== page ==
Impact of ePrivacy Regulation

ePrivacy Regulation: the key questions answered

What is the European Union’s proposed ePrivacy Regulation?

The ePrivacy Regulation proposes that people should make one clear decision about how they would like the data generated by their online activity to be used. They would make this decision at a ‘device level’ rather than at a ‘website level’. For every internet browser, tablet or smartphone that they use, they would specify whether they give consent for others to use the data from that browser or device.

How is this different to the General Data Protection Regulation (GDPR)?

The GDPR, which has already been passed by the European Parliament and came into force in May 2018, sets out a single set of rules for the collection, processing and use of EU citizens’ data. It also includes extremely severe financial penalties for any business using data illegitimately or irresponsibly.

The GDPR includes new, stricter definitions of consent that involve citizens freely and explicitly actively agreeing to specific uses of their data. However, it also recognises that there are a range of different legitimate uses of data that it’s reasonable to expect people to agree with , in order to use a website. In some cases, this can involve the use of data for market research and marketing purposes.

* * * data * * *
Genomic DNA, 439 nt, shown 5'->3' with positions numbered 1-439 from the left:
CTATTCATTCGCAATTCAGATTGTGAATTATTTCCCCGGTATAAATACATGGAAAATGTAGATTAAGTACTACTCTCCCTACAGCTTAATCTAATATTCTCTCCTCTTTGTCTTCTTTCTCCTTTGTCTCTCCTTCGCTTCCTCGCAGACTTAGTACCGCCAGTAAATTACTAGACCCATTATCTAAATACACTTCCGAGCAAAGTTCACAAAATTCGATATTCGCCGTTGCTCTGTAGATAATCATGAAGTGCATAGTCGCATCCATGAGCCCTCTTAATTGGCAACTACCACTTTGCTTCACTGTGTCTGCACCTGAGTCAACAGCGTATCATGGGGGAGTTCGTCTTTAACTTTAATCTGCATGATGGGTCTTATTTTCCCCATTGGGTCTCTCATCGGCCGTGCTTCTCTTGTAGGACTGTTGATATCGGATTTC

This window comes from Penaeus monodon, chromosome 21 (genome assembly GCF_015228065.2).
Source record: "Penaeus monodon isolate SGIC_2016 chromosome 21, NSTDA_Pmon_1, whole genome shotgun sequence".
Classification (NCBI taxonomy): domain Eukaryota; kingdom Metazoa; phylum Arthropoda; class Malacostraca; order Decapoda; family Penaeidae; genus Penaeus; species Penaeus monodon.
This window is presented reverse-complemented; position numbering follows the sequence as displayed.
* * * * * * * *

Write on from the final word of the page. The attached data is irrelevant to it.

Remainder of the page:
What would change under the ePrivacy Regulation?

Because the ePrivacy Regulation involves giving consent for data to be shared at a ‘device level’, it cannot distinguish between the legitimate and illegitimate uses of data. It would also be unable to distinguish between websites for which the use of data for marketing is essential for them to function, and websites that don’t need to use data in this way.

The ePrivacy Regulation will present choices over the use of citizens’ data in very simple terms, with no reference to the context in which websites and apps might use their data, or the consequences for citizens’ experience of the internet. It is therefore likely to result in a majority of people refusing consent for their data to be used. This will leave them unable to use many apps and websites. It will also remove large amounts of data from the digital ecosystem, with very severe consequences for the way the internet works.

How would this affect digital advertising?

Digital advertising depends on the use of data in a number of very important ways.

Data enables advertisers to target audiences wherever they are online, rather than just advertising on specific websites. This gives smaller websites and publishers a share of advertising revenues that they would otherwise not have access to. It also makes the process of buying and selling advertising far more efficient.